I refer to some of my veterans as the walking wounded. Another term we use is the “walkie-talkies”. These patients are ones who’ve sustained injuries such as strokes or traumatic brain injuries and for all intents and purposes have no “outward” appearing deficits. They can walk fine. They talk normal. They have all their limbs. There are no visible scars. They are the walking wounded.
The other day I had a veteran (I’ll call him Jack) come in for therapy whom I evaluated a few months back for cognitive deficits from TBI and a couple strokes. He came in with his wife and after educating them both about cognitive rehab, he agreed to sign up for treatment and scheduled 4 visits, one week apart. After he no-showed for the first 2, I cancelled the last 2. It didn’t take long before he reached out to the schedulers and begged for me to reconsider and reschedule these appointments. I agreed, scheduling only one visit and planned on stressing to him the importance of showing up for these appointments. I also took the time to set him up with some tools for remembering his appointments, which is all part of the therapy.
When Jack showed up this time, he came alone. He is black, 61 years old (in fact, it was his birthday) and he is able to walk without use of any devices and has no deficits with his speech. So a “walkie-talkie”. If I didn’t have access to his medical records, I would have guessed this man was in his early 40s. He shared that he doesn’t drive anymore and because his wife couldn’t accompany him to today’s visit, he had to ride the bus. He had me in stitches telling me how embarrassed he was riding this bus. How the bus drivers came to his door and actually looked over his shoulder asking “is Mr. X here?” (Because he looks so young, they were expecting probably an elderly appearing man who was more than likely in a wheelchair). He then proceeds out to the bus and the driver has already lowered the ramp (for wheelchairs) onto the sidewalk. Not wanting to be rude, he steps on the ramp and when they pushed the button for it to start raising up, it made the “back-up” beeping sound and SLOWLY raised him up so he could step onto the bus. He was joking that all of his neighbors were probably watching and bitching about him abusing the system!! When he got on the bus, there were other veterans already on it, many of which were in wheelchairs or missing limbs, all of which he said were giving him the stink eye!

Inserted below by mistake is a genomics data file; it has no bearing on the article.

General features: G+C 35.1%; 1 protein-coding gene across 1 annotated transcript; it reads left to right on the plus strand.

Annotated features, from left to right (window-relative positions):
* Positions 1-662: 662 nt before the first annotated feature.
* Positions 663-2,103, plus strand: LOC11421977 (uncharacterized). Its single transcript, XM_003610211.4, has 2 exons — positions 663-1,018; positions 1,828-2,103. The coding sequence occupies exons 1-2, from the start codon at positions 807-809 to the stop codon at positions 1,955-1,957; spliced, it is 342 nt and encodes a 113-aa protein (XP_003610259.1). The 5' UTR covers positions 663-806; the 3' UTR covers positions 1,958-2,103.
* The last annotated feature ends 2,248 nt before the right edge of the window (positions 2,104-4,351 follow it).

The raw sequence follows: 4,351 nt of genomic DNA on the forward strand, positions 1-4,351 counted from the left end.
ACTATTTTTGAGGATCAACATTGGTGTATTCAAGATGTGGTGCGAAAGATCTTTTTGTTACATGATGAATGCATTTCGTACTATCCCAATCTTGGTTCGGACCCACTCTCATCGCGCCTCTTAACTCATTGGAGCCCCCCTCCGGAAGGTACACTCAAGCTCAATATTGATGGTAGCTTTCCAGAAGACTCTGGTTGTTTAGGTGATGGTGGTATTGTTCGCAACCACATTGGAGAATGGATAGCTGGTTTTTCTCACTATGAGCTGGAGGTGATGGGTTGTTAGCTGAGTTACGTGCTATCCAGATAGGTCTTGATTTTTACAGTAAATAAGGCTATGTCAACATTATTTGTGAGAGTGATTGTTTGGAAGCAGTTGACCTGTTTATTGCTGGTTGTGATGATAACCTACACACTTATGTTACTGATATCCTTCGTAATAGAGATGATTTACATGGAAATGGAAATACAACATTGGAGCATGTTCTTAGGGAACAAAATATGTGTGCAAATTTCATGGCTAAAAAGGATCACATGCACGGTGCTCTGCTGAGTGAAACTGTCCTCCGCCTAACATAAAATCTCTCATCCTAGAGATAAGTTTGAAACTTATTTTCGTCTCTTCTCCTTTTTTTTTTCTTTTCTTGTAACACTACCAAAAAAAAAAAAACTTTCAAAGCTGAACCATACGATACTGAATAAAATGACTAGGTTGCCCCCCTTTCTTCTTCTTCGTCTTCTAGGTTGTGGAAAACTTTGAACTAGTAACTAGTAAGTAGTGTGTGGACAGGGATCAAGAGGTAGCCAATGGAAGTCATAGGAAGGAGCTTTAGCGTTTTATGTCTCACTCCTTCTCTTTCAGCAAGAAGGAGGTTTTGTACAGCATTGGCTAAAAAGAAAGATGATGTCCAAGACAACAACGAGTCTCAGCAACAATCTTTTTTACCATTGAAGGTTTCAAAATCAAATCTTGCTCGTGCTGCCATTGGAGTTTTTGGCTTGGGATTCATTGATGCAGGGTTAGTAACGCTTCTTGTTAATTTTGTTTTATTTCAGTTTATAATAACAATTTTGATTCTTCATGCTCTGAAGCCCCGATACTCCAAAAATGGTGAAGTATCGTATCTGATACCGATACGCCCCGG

As we settled into the session and got “serious” about Jack’s deficits, I mentioned to him the term “the walking wounded”. That, yes, it was hilarious hearing his story about his experience taking the bus, and that there may be some truth in what people thought they saw and their opinion of him. That is, a perfectly healthy, young black man, taking advantage of the veteran’s bus system. When he is able to walk and talk just fine. He looks young and healthy. He’s not missing any of his limbs or needs a cane, walker or a wheelchair to get around. He’s casually dressed and not wearing any military garb to indicate that he is a veteran. But nobody knows what’s going on inside him. Nobody knows what he saw while he was in the military. Nobody knows whether he has PTSD or not. And certainly nobody knows that he has memory deficits resulting from a TBI he sustained 10 years ago, that affect him so profoundly that he is becoming more forgetful worrying about it all the time. So, Jack is one of the walking wounded.